I have arthritis in my thumb root joints. It sometimes bothers me so much that I have been refraining from using my cameras. I finally decided that if I am going to continue with photography that I need to see how I can minimize the problems with my thumbs.
After trying various ways of holding my cameras I have decided that I just need to stop using my thumbs anymore than absolutely necessary when holding and carrying my cameras. These images show my best option so far.
The number one solution is to let the camera and lens rest on my hand and not use any thumb grip on the camera backs. Not having a rear thumb or front grip actually helps. In the first case I show my grip using the X100F camera. It has no grips and it has good balance. The camera weight actually helps me to hold it still without having a tight thumb grip with either hand. My thumbs just act as minimal guides while the camera weight rests on my left hand.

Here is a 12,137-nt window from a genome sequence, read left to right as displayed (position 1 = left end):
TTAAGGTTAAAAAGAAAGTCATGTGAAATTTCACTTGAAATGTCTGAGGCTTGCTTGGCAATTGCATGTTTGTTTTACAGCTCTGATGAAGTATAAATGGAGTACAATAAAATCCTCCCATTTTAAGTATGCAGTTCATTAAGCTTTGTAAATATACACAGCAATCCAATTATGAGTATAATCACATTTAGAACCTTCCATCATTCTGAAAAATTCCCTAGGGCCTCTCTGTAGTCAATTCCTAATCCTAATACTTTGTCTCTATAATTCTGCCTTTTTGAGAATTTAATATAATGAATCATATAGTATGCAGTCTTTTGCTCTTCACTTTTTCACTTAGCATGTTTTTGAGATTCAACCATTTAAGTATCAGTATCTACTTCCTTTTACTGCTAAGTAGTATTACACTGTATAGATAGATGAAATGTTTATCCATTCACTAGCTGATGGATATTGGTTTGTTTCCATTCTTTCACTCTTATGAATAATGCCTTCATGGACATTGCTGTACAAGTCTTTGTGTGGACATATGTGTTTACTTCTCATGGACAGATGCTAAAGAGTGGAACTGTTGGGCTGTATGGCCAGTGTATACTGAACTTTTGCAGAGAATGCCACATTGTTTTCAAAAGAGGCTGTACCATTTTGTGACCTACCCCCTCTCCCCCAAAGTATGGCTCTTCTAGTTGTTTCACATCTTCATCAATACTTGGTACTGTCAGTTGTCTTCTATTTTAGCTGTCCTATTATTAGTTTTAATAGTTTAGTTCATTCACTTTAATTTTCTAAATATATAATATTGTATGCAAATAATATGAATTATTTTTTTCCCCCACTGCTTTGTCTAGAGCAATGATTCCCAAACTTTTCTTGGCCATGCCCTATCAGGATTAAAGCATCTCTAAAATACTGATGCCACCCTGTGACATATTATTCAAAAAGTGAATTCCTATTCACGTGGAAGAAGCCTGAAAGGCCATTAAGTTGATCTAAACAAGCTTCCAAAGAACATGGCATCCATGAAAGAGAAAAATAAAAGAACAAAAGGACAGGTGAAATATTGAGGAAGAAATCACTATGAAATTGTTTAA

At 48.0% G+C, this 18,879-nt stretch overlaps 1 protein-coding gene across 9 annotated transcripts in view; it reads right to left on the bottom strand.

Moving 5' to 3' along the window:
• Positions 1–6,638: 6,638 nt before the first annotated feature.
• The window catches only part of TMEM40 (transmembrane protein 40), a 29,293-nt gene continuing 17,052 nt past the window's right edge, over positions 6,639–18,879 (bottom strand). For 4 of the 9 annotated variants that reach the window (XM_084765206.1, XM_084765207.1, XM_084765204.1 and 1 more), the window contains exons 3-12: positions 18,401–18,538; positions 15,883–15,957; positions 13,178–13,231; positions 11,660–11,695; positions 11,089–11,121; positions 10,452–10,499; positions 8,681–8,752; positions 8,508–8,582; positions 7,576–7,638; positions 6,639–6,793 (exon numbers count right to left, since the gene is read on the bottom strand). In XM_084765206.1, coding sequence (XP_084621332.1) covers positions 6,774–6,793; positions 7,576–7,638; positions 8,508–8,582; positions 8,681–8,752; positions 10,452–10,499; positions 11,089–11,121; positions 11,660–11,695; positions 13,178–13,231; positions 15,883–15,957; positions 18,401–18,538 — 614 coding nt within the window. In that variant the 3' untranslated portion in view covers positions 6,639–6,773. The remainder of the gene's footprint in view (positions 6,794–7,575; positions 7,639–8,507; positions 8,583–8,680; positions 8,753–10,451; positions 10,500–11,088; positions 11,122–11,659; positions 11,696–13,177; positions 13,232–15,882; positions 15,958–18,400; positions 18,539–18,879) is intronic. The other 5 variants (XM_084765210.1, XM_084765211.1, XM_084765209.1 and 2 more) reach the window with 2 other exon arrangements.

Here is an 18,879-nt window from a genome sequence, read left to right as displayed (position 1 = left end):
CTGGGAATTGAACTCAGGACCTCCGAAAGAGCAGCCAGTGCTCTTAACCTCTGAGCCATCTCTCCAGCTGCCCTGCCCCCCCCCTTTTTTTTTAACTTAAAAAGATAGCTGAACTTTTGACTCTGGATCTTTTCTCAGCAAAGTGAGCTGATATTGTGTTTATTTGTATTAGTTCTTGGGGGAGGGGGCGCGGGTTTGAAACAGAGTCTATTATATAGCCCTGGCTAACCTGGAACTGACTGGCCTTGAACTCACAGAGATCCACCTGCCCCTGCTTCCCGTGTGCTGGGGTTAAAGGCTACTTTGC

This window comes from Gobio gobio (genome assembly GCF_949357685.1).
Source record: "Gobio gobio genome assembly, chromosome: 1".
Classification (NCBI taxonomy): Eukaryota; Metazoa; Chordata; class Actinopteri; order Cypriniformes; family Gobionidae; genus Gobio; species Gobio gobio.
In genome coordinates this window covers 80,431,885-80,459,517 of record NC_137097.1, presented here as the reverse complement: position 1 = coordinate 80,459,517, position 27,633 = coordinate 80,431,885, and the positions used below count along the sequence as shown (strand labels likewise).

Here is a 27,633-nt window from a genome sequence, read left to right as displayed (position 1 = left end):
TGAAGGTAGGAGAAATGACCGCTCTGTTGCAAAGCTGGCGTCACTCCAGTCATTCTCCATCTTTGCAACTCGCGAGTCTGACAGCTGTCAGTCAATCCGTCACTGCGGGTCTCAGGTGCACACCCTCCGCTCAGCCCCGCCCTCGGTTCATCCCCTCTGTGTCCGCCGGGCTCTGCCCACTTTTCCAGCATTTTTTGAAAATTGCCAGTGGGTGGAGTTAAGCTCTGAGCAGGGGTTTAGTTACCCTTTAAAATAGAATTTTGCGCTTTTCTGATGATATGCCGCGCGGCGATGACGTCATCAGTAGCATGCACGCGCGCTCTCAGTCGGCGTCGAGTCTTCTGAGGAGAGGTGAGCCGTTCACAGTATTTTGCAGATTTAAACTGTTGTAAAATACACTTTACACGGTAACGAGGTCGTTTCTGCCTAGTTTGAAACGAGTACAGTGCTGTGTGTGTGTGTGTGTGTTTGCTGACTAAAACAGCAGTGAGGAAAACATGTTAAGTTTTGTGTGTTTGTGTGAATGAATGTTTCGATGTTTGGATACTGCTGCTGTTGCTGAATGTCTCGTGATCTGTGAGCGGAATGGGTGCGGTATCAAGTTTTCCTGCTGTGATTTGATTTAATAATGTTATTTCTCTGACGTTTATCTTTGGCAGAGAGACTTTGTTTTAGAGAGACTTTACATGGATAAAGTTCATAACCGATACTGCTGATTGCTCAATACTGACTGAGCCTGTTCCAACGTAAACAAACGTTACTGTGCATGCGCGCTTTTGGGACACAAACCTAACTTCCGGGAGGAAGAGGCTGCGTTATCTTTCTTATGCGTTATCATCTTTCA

The second image shows how I hold the E-M5 III camera with the 14-150mm zoom lens. In order to balance the weight I hold the combined weight of the camera and lens by supporting them under the lens.
It is far better to use this grip with a pancake prime lenses since zooming a longer lens does require the use of the thumb when turning the zoom ring. A camera-lens combination with a prime pancake lens is also far easier to balance. In both cases I need to mostly use a neck strap just to make sure that I don’t drop the camera.
This particular way of carrying and holding a camera necessitates that the overall weight of the camera plus lens not be too heavy. That rules out larger heavier cameras with bigger sensors, heavier longer zoom lenses, etc. For example no full frame sensor cameras with long lenses.